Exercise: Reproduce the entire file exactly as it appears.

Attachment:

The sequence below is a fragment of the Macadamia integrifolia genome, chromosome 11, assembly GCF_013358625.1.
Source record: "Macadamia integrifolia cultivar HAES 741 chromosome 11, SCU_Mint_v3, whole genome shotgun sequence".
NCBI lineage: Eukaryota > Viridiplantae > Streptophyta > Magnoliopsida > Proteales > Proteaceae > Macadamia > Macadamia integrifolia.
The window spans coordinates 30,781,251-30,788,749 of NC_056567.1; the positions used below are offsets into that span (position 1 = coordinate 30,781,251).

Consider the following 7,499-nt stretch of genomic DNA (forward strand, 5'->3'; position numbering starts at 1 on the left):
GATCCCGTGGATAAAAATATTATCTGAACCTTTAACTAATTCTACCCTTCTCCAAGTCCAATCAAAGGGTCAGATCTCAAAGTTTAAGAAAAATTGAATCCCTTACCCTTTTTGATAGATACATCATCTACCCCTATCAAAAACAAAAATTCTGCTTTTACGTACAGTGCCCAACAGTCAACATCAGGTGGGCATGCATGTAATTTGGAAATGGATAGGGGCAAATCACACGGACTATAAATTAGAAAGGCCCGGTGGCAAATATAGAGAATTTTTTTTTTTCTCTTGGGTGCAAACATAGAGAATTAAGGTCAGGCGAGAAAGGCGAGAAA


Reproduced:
The sequence below is a fragment of the Macadamia integrifolia genome, chromosome 11, assembly GCF_013358625.1.
Source record: "Macadamia integrifolia cultivar HAES 741 chromosome 11, SCU_Mint_v3, whole genome shotgun sequence".
NCBI lineage: Eukaryota > Viridiplantae > Streptophyta > Magnoliopsida > Proteales > Proteaceae > Macadamia > Macadamia integrifolia.
The window spans coordinates 30,781,251-30,788,749 of NC_056567.1; the positions used below are offsets into that span (position 1 = coordinate 30,781,251).

Consider the following 7,499-nt stretch of genomic DNA (forward strand, 5'->3'; position numbering starts at 1 on the left):
GATCCCGTGGATAAAAATATTATCTGAACCTTTAACTAATTCTACCCTTCTCCAAGTCCAATCAAAGGGTCAGATCTCAAAGTTTAAGAAAAATTGAATCCCTTACCCTTTTTGATAGATACATCATCTACCCCTATCAAAAACAAAAATTCTGCTTTTACGTACAGTGCCCAACAGTCAACATCAGGTGGGCATGCATGTAATTTGGAAATGGATAGGGGCAAATCACACGGACTATAAATTAGAAAGGCCCGGTGGCAAATATAGAGAATTTTTTTTTTTCTCTTGGGTGCAAACATAGAGAATTAAGGTCAGGCGAGAAAGGCGAGAAA